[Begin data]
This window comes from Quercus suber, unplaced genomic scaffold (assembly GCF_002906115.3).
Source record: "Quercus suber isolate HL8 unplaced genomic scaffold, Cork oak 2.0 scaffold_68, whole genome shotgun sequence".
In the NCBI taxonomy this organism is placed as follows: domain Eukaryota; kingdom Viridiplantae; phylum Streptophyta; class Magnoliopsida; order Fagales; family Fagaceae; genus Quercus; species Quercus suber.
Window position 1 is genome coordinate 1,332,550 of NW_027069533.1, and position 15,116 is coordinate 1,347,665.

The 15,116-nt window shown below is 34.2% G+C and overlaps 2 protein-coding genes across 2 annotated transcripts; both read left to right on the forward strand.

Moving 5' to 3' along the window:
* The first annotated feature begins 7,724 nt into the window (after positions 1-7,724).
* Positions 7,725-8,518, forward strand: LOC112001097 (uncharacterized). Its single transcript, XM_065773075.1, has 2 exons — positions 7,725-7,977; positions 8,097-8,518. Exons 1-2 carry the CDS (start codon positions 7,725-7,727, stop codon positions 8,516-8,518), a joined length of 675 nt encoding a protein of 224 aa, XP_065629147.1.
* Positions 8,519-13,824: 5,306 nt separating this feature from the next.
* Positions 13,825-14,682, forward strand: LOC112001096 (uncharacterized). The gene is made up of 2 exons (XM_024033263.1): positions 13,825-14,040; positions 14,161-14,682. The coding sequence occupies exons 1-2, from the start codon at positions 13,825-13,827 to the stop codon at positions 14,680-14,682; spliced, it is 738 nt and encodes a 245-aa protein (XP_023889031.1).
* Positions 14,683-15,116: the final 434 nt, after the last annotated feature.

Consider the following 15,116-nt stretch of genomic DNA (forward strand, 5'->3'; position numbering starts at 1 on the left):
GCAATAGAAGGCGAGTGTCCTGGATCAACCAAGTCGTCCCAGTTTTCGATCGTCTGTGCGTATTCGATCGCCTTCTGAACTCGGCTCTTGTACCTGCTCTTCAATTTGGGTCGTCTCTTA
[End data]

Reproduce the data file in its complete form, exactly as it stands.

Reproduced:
This window comes from Quercus suber, unplaced genomic scaffold (assembly GCF_002906115.3).
Source record: "Quercus suber isolate HL8 unplaced genomic scaffold, Cork oak 2.0 scaffold_68, whole genome shotgun sequence".
In the NCBI taxonomy this organism is placed as follows: domain Eukaryota; kingdom Viridiplantae; phylum Streptophyta; class Magnoliopsida; order Fagales; family Fagaceae; genus Quercus; species Quercus suber.
Window position 1 is genome coordinate 1,332,550 of NW_027069533.1, and position 15,116 is coordinate 1,347,665.

The 15,116-nt window shown below is 34.2% G+C and overlaps 2 protein-coding genes across 2 annotated transcripts; both read left to right on the forward strand.

Moving 5' to 3' along the window:
* The first annotated feature begins 7,724 nt into the window (after positions 1-7,724).
* Positions 7,725-8,518, forward strand: LOC112001097 (uncharacterized). Its single transcript, XM_065773075.1, has 2 exons — positions 7,725-7,977; positions 8,097-8,518. Exons 1-2 carry the CDS (start codon positions 7,725-7,727, stop codon positions 8,516-8,518), a joined length of 675 nt encoding a protein of 224 aa, XP_065629147.1.
* Positions 8,519-13,824: 5,306 nt separating this feature from the next.
* Positions 13,825-14,682, forward strand: LOC112001096 (uncharacterized). The gene is made up of 2 exons (XM_024033263.1): positions 13,825-14,040; positions 14,161-14,682. The coding sequence occupies exons 1-2, from the start codon at positions 13,825-13,827 to the stop codon at positions 14,680-14,682; spliced, it is 738 nt and encodes a 245-aa protein (XP_023889031.1).
* Positions 14,683-15,116: the final 434 nt, after the last annotated feature.

Consider the following 15,116-nt stretch of genomic DNA (forward strand, 5'->3'; position numbering starts at 1 on the left):
GCAATAGAAGGCGAGTGTCCTGGATCAACCAAGTCGTCCCAGTTTTCGATCGTCTGTGCGTATTCGATCGCCTTCTGAACTCGGCTCTTGTACCTGCTCTTCAATTTGGGTCGTCTCTTA